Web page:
When should superannuation be paid to contractors?
Many people are unaware that in many cases, they are obliged to pay superannuation for their contractors. The Superannuation Guarantee requires that if an eligible person is paid more than $450 in a month, their employer or the person who engaged them must pay super.
The ATO directs that you must make super contributions for contractors if under a verbal or written contract you pay the contractor more than half the dollar value of that contract for their labour. Note that:
- A contractor’s personal labour and skills includes physical labour, mental effort or artistic effort;
- The contractor must be paid for their time and effort rather than to achieve a result; and
- The contractor must be paid to perform the contract work personally (so there is no right of delegation).
When contractors fit this description they are to be treated as employees for superannuation purposes.
Super must be paid to eligible contractors even if…
- The contractor is full-time, part-time or casual;
- The contractor receives a super pension or annuity while still working (there is no upper age limit for employer contributions);
- The contractor is a temporary resident, permanent resident or citizen;
- The contractor is a company director; and/or
- The contractor is a family member working in your business (as long as they earn $450 or more before tax in a calendar month.)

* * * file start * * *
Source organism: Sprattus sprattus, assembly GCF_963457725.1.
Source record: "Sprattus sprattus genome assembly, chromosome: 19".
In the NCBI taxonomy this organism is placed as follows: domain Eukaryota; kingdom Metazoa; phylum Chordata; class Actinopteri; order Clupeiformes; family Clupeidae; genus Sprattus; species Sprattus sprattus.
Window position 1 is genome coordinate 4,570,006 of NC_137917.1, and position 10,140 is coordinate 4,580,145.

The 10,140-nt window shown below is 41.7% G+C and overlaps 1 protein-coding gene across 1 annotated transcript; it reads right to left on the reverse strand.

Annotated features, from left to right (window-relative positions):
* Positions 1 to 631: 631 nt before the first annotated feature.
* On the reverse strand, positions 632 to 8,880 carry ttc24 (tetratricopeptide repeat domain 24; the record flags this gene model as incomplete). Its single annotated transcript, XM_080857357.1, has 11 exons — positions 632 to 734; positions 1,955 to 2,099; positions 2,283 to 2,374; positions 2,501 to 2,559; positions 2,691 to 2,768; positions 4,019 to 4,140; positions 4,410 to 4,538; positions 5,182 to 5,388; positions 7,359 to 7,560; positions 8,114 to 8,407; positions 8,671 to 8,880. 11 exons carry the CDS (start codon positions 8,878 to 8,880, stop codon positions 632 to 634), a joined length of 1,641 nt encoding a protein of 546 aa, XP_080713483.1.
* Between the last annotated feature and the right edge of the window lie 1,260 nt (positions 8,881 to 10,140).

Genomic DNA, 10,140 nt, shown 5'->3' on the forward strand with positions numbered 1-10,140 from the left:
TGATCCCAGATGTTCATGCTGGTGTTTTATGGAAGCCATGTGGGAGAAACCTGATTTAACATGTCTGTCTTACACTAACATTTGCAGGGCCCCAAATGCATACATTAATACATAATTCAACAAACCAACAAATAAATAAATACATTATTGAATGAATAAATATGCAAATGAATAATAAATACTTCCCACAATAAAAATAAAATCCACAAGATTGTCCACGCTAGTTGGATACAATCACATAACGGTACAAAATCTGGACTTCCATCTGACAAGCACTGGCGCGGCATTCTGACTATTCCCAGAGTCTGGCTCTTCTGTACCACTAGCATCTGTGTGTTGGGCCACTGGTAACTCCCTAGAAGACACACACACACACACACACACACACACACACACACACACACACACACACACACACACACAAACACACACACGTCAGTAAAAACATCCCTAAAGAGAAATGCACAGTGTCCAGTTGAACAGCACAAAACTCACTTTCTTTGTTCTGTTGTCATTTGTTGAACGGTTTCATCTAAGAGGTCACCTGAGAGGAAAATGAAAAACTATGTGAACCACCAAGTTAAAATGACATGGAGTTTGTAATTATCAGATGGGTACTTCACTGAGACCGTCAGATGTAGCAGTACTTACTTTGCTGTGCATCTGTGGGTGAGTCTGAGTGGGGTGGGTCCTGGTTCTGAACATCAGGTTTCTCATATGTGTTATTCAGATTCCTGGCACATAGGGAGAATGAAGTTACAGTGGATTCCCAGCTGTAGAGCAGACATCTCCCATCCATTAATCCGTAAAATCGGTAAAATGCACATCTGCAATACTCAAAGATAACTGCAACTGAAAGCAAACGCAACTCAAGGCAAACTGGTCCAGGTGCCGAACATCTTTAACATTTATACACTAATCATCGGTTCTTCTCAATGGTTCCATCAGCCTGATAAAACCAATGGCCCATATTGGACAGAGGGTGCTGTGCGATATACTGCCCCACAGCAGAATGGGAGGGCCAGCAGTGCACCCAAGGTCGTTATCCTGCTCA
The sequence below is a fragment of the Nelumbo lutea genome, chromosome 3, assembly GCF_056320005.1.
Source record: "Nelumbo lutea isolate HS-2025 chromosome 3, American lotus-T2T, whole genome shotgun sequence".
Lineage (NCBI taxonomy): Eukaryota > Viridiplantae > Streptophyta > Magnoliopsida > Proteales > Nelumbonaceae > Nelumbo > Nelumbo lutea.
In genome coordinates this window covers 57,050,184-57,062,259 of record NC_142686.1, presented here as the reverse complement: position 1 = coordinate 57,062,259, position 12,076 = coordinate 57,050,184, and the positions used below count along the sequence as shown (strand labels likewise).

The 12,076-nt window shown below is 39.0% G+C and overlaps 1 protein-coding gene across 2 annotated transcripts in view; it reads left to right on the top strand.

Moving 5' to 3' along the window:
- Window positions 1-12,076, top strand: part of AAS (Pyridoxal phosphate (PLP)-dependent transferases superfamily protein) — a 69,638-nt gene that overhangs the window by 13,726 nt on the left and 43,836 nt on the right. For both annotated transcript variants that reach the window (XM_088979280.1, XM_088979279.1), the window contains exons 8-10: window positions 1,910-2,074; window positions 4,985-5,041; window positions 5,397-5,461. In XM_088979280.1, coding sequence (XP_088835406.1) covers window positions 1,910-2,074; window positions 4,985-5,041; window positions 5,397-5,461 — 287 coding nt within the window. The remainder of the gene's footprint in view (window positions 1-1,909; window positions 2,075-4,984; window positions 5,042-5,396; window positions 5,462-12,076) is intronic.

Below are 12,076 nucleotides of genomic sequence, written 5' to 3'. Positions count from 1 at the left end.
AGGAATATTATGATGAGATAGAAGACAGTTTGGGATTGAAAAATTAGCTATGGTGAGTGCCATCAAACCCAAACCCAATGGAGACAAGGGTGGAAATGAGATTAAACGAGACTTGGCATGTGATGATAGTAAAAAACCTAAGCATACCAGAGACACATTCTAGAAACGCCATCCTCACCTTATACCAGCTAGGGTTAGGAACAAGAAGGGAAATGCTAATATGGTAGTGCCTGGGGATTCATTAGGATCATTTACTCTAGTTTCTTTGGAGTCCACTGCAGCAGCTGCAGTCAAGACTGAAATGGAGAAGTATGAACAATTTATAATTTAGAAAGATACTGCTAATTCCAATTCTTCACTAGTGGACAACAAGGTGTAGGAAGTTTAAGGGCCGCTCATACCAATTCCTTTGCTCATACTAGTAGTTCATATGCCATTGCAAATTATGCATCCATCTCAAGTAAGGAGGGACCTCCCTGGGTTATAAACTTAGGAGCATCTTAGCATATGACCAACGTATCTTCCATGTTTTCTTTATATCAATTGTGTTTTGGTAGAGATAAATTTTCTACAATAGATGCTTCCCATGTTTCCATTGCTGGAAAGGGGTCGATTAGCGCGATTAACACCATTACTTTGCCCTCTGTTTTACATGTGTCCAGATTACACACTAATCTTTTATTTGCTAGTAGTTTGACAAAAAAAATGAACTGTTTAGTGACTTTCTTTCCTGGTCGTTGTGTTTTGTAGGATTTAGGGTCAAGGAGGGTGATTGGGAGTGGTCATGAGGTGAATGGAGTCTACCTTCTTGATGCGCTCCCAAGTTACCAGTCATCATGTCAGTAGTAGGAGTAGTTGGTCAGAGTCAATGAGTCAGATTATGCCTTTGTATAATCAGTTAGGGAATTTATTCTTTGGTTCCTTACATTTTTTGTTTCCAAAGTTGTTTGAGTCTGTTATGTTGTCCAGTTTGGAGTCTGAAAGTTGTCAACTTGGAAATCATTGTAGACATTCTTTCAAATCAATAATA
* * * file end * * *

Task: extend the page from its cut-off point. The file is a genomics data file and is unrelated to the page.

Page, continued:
*Note that if the contractor is a family member who is under 18, or a family member doing private or domestic work, they must work for more than 30 hours a week to qualify for super.
When should superannuation not be paid?
- If you make a contract with someone other than the person who will provide the labour (such as another individual, company, trust or partnership) you do not pay that person super.
- If the contractor is a non-resident and you pay for work they do outside of Australia;
- Some foreign executives who only hold certain visas or entry permits should not be paid super; and
- Contractors temporarily working in Australia who are covered by a bilateral super agreement should not be paid super.
- The current superannuation rate is 9.5% of the employee or contractor’s earning base (this is generally ordinary time earnings).
- The superannuation guarantee charge or “SGC” is a quarterly levy or charge payable by employers if they fail to provide the prescribed level of superannuation support.
- If insufficient contributions are made, the SGC (plus interest, administration fees and penalties) applies in respect of any shortfall.
The ATO provides a free superannuation guarantee eligibility decision tool if you would like help determining whether your contractors are to be treated as employees for superannuation purposes. This can be found at https://www.ato.gov.au/Calculators-and-tools/Super-guarantee-eligibility/
If you would like to speak to someone further about your tax obligations with respect to employees or contractors please contact Sinclair + May.
This is general advice only. Liability limited by a scheme approved under Professional Standards Legislation.
Published Nov 21, 2018Go back